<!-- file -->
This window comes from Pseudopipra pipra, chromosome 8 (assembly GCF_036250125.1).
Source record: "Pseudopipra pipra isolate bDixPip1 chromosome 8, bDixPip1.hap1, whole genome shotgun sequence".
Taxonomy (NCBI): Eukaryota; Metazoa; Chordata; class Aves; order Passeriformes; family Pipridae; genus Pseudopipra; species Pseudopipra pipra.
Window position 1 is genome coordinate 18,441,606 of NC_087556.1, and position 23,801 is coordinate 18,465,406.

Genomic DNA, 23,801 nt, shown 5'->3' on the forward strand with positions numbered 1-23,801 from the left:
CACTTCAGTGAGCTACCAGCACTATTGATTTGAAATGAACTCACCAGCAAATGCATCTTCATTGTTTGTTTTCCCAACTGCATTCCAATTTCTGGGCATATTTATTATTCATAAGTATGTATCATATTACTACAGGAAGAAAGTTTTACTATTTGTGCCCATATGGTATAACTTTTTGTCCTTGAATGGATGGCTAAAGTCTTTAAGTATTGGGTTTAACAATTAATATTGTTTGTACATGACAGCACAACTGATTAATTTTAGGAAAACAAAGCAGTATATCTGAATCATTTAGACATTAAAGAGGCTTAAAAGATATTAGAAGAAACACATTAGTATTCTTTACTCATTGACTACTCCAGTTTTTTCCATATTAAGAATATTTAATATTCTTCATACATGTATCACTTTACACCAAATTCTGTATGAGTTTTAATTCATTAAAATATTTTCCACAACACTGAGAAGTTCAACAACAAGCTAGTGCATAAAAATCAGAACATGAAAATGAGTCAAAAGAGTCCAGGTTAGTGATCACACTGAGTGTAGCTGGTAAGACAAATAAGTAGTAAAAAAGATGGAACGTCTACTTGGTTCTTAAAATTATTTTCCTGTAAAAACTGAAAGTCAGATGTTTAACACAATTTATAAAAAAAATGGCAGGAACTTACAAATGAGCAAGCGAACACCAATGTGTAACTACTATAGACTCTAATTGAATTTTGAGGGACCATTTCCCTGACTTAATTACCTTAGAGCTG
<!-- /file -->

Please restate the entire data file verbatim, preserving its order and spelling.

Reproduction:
This window comes from Pseudopipra pipra, chromosome 8 (assembly GCF_036250125.1).
Source record: "Pseudopipra pipra isolate bDixPip1 chromosome 8, bDixPip1.hap1, whole genome shotgun sequence".
Taxonomy (NCBI): Eukaryota; Metazoa; Chordata; class Aves; order Passeriformes; family Pipridae; genus Pseudopipra; species Pseudopipra pipra.
Window position 1 is genome coordinate 18,441,606 of NC_087556.1, and position 23,801 is coordinate 18,465,406.

Genomic DNA, 23,801 nt, shown 5'->3' on the forward strand with positions numbered 1-23,801 from the left:
CACTTCAGTGAGCTACCAGCACTATTGATTTGAAATGAACTCACCAGCAAATGCATCTTCATTGTTTGTTTTCCCAACTGCATTCCAATTTCTGGGCATATTTATTATTCATAAGTATGTATCATATTACTACAGGAAGAAAGTTTTACTATTTGTGCCCATATGGTATAACTTTTTGTCCTTGAATGGATGGCTAAAGTCTTTAAGTATTGGGTTTAACAATTAATATTGTTTGTACATGACAGCACAACTGATTAATTTTAGGAAAACAAAGCAGTATATCTGAATCATTTAGACATTAAAGAGGCTTAAAAGATATTAGAAGAAACACATTAGTATTCTTTACTCATTGACTACTCCAGTTTTTTCCATATTAAGAATATTTAATATTCTTCATACATGTATCACTTTACACCAAATTCTGTATGAGTTTTAATTCATTAAAATATTTTCCACAACACTGAGAAGTTCAACAACAAGCTAGTGCATAAAAATCAGAACATGAAAATGAGTCAAAAGAGTCCAGGTTAGTGATCACACTGAGTGTAGCTGGTAAGACAAATAAGTAGTAAAAAAGATGGAACGTCTACTTGGTTCTTAAAATTATTTTCCTGTAAAAACTGAAAGTCAGATGTTTAACACAATTTATAAAAAAAATGGCAGGAACTTACAAATGAGCAAGCGAACACCAATGTGTAACTACTATAGACTCTAATTGAATTTTGAGGGACCATTTCCCTGACTTAATTACCTTAGAGCTG